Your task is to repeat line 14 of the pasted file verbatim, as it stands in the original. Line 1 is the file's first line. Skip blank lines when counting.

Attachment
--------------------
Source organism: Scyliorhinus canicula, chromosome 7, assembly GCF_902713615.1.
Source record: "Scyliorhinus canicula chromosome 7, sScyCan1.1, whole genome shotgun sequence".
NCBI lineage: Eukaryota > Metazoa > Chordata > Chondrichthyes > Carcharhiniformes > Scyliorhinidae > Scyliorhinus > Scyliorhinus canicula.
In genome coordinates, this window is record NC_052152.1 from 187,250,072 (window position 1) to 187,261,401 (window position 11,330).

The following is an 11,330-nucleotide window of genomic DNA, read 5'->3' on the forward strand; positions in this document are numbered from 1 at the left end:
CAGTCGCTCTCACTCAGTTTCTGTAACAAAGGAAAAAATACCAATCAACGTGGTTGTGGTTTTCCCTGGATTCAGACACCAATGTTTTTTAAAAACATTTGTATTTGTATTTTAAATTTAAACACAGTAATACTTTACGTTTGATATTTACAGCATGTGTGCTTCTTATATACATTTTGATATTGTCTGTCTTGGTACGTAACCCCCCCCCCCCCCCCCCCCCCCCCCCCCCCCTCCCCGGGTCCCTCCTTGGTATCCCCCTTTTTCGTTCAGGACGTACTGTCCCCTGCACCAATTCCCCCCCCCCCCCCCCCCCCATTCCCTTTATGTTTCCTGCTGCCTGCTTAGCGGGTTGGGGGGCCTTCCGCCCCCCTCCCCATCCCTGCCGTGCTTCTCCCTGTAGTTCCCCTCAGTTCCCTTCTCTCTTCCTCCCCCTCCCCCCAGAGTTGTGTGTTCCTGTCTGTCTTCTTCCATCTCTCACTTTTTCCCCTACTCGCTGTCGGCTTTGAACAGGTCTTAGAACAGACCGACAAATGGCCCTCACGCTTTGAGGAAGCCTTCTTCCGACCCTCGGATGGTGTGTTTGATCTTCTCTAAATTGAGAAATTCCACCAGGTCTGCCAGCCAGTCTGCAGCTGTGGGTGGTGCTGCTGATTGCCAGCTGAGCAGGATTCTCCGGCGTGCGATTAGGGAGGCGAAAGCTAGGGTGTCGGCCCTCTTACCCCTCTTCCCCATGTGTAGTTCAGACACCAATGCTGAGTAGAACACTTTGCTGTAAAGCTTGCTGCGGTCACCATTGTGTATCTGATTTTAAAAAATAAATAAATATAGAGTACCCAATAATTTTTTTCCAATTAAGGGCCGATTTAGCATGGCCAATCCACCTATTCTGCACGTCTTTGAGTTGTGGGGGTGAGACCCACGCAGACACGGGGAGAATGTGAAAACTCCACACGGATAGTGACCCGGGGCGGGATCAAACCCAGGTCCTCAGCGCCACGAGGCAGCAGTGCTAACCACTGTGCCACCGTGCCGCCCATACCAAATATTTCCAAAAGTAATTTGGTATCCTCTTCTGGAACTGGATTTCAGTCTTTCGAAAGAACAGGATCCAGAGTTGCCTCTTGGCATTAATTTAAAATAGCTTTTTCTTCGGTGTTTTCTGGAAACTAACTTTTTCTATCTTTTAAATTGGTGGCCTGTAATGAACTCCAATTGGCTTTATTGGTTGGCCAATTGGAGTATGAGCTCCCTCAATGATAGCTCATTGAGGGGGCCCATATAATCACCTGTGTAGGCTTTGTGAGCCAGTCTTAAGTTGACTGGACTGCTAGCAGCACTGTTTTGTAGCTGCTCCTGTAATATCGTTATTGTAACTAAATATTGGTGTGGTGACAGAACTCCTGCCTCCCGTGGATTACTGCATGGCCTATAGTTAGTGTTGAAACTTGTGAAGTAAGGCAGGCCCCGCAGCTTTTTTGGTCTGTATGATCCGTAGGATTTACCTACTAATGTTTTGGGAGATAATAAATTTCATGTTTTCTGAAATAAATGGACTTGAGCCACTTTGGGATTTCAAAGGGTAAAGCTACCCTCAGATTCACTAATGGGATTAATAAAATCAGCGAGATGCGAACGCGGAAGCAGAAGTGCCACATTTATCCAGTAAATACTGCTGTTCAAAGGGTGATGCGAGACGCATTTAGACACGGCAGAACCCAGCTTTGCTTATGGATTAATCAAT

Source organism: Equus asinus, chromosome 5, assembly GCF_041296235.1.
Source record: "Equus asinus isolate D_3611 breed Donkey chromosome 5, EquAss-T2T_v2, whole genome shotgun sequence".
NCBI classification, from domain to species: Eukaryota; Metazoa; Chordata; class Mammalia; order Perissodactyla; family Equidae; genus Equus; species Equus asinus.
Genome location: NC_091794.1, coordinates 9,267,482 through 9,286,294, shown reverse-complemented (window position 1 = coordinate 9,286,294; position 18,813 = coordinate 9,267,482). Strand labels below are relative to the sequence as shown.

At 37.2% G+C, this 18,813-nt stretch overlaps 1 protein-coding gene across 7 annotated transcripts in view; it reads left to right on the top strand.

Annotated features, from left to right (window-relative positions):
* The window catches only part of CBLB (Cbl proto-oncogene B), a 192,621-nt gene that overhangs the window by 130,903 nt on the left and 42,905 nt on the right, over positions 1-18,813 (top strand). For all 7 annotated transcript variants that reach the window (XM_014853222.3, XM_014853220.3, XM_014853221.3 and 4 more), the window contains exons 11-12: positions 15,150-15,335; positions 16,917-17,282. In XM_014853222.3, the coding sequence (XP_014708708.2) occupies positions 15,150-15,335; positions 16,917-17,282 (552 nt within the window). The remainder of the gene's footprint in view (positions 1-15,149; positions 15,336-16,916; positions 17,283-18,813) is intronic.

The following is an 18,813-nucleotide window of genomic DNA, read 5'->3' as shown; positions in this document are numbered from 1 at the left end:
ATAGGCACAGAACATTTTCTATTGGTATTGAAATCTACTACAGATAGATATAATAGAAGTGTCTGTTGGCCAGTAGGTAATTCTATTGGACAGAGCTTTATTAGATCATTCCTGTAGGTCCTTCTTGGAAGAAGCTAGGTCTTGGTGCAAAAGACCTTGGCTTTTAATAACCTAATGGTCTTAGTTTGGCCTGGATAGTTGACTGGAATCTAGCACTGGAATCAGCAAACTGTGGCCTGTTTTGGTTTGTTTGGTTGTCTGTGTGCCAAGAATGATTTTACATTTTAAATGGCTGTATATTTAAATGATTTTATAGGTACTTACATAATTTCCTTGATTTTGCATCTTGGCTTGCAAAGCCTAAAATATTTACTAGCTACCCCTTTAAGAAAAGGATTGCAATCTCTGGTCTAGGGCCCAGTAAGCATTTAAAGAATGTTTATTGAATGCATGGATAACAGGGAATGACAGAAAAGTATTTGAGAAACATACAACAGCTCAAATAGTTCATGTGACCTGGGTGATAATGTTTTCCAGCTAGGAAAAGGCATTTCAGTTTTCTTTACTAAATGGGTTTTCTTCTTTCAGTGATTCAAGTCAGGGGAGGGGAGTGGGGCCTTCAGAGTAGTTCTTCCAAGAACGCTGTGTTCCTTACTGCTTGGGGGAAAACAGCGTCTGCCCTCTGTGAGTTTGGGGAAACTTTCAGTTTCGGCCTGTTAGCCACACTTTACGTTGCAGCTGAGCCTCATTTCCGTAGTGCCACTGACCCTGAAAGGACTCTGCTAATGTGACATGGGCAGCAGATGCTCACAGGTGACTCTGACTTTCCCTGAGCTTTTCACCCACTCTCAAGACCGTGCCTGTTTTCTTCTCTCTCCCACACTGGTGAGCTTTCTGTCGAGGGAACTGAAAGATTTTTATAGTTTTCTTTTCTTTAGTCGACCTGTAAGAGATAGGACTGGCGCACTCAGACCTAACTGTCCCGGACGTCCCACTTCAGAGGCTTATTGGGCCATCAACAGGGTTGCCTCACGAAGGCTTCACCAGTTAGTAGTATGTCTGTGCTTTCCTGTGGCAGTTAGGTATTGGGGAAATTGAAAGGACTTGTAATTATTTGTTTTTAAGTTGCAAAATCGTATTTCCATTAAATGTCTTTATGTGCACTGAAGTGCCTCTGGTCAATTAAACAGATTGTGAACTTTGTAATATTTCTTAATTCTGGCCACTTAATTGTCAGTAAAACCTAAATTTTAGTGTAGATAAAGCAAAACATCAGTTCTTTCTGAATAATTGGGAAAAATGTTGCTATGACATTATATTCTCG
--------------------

The following is an 18,813-nucleotide window of genomic DNA, read 5'->3' as shown; positions in this document are numbered from 1 at the left end: